When it comes to investigations of the paranormal kind, no two ghost hunters loom larger than Ed and Lorraine Warren. Over the course of 50 years, Ed, a demonologist, and Lorraine, a trance medium, looked into thousands of cases around the globe, and claimed to have encountered phenomena so scary that their exploits were often turned into films, including The Amityville Horror, The Conjuring movies, and The Haunting In Connecticut. But even if you're familiar with their most famous cases, there's probably still a lot you don't know about the Warrens.
1. Ed Warren grew up in a haunted house.
When Ed was 5, he claimed he saw an apparition: a dot of light that grew until it became his family's landlady, who had died the year before. In The Demonologist: The Extraordinary Career of Ed and Lorraine Warren, Ed recalled that she was "semi-transparent, wearing what looked like some sort of shroud ... then she vanished." Soon after, Ed was having dreams of dead relatives he’d never met, including an aunt who would send him messages about his future, telling him that he would help many priests but never become a priest himself. "I'm not a priest today, but I do work closely with them," he said in The Demonologist.
2. Lorraine Warren discovered her abilities when she was a child.
Like Ed, Lorraine began having unusual experiences when she was young, too—but she just assumed everyone had those same abilities. That all changed when she was 12. As she recalled in The Demonologist, it was Arbor Day at her all-girls' private school, and her classmates had just planted a sapling. "Just as soon as they put the sapling in the ground, I saw it as a fully grown tree ... filled with leaves blowing in the wind," she said. When a nun asked her why she was staring at the sky, Lorraine responded, "I told her I was just looking up into the tree ... 'Are you seeing the future?' she asked me, just as sternly. 'Yes,' I admitted, 'I guess I am.'"
3. Ed and Lorraine Warren began dating as teenagers.
Ed and Lorraine both lived in Connecticut and met in 1944, when they were both just 16 years old—Ed worked as an usher at a movie theater that Lorraine and her mother frequented. They began dating, and soon after, Ed went off to fight World War II.
4. Ed and Lorraine Warren got married in 1945, thanks to a sunken ship.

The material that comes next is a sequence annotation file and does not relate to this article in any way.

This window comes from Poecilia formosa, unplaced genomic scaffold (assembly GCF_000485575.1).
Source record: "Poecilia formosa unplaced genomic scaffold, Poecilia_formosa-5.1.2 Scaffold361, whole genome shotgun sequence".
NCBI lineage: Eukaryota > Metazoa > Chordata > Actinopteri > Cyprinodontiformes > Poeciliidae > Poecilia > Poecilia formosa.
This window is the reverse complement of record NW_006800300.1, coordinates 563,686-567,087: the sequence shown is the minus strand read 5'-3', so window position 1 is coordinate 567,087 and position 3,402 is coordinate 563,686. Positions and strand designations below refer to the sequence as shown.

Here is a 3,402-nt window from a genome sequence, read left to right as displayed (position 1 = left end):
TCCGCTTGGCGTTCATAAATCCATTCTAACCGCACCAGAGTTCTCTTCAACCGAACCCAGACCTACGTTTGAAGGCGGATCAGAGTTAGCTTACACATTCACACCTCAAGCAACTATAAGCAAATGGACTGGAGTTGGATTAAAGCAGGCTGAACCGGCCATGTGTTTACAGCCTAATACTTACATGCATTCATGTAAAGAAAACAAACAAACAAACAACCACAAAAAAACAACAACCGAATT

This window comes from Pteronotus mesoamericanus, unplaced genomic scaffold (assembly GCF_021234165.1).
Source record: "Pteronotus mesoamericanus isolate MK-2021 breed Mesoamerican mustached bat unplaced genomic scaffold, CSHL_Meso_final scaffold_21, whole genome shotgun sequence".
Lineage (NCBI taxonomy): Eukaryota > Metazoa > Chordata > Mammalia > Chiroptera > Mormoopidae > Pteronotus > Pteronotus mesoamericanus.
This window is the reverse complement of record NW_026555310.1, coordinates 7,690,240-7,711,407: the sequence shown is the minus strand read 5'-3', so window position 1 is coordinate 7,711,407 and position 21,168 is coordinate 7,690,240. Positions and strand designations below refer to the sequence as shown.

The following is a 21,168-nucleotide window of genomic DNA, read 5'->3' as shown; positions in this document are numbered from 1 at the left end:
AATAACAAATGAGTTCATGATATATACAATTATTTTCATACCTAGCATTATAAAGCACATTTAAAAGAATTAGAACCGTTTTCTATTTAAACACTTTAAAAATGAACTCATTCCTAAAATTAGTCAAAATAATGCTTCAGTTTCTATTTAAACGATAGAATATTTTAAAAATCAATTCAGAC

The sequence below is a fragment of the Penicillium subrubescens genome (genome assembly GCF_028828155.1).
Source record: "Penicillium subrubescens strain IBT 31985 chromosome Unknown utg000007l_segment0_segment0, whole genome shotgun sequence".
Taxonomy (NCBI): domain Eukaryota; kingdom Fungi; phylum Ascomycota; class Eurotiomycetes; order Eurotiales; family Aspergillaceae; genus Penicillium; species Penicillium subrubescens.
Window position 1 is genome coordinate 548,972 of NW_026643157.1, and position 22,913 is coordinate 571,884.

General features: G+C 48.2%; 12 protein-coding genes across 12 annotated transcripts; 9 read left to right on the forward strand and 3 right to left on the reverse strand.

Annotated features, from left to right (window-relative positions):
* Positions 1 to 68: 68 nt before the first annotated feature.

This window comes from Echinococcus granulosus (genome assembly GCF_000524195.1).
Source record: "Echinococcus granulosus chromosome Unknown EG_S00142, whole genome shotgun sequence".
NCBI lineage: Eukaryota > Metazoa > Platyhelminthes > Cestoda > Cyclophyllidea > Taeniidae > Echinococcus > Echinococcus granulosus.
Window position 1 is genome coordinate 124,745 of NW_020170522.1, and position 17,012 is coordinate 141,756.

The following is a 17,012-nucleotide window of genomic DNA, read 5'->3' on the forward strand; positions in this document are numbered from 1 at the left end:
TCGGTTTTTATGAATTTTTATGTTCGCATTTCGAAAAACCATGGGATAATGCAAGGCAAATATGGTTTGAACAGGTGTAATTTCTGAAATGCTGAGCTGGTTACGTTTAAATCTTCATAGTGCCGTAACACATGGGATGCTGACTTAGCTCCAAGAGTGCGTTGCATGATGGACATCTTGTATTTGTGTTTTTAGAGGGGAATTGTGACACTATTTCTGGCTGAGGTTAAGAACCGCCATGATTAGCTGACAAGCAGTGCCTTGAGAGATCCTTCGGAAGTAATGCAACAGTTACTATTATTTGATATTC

In 1945, when Ed was 17 years old, he enlisted in the Navy. He had only been deployed for a total of four months when he was sent back home on a 30-day "Survivor's Leave" after his ship went down in the North Atlantic Sea. It was during that short break that Ed and Lorraine got married, then he returned to war. The couple later had a daughter named Judy.
5. The Warrens thought they'd make their livings as artists.
After the war, the Warrens had to figure out how to make a living. "Each of us had skills as landscape artists, and we each harbored a desire to paint," Lorraine said. Ed had taken art classes, so, she said, "we began our marriage under the assumption that we were going to be artists."
Rather than painting landscapes, the Warrens decided on a more unusual subject on which to focus: haunted houses, which Ed found in the newspaper. They'd go to the houses, sketch them, then knock on the door and "offer [the sketch] for information about the haunting," Lorraine said. If the story was compelling enough, they'd actually paint the house and sell that artwork later. They spent about five years going around the United States, painting and investigating haunted houses.
6. Lorraine Warren was initially a skeptic.
Despite her early experiences with clairvoyance, Lorraine didn’t believe in ghosts until later in life, after she and Ed began visiting and painting haunted houses. "In the beginning, I was more than a bit wary of the people with whom we spoke," she said in The Demonologist. "I thought they were kind of suffering from overactive imaginations or were just making things up to get attention." But when she noticed the similarities between the experiences—including from people who had never met, and who were from opposite sides of the country—she became a believer.
7. Ed and Lorraine Warren founded the New England Society for Psychic Research in 1952.
The Warrens founded the New England Society for Psychic Research to document their cases, and they also created The Occult Museum—a space in their Monroe, Connecticut, home, which adjoined Ed's office—to house haunted objects and the files and tapes from their investigations. Today, the NESPR is run by the Warrens's daughter Judy and son-in-law, Tony Spera, and its website keeps a log of some of the cases the Warrens investigated, including that of an alleged werewolf and the infamous possessed doll, Annabelle.
8. Lorraine Warren had her abilities tested.
As the Warrens began taking on bigger and bigger cases, skepticism about the couple grew. To quiet critics, Lorraine agreed to be tested by Dr. Thelma Moss, an actress-turned-psychologist and parapsychologist (a researcher with an interest in the occult) working in a UCLA lab studying things like Kirlian photography. She found that Lorraine's clairvoyance was “far above average,” according to The Demonologist.
9. Ed and Lorraine Warren never charged money for their investigations.
Instead, they made a living from giving lectures at colleges, and by licensing the rights to their stories for film, TV, and book projects.
10. Ed and Lorraine Warren saw their main roles as educators.
The Warrens began giving lectures because, according to The Demonologist, there was a growing interest in the occult in the late 1960s, and many of the people they saw affected by dark phenomena were college students. They hoped that, through their lectures, they might discourage people from exploring the occult in the first place.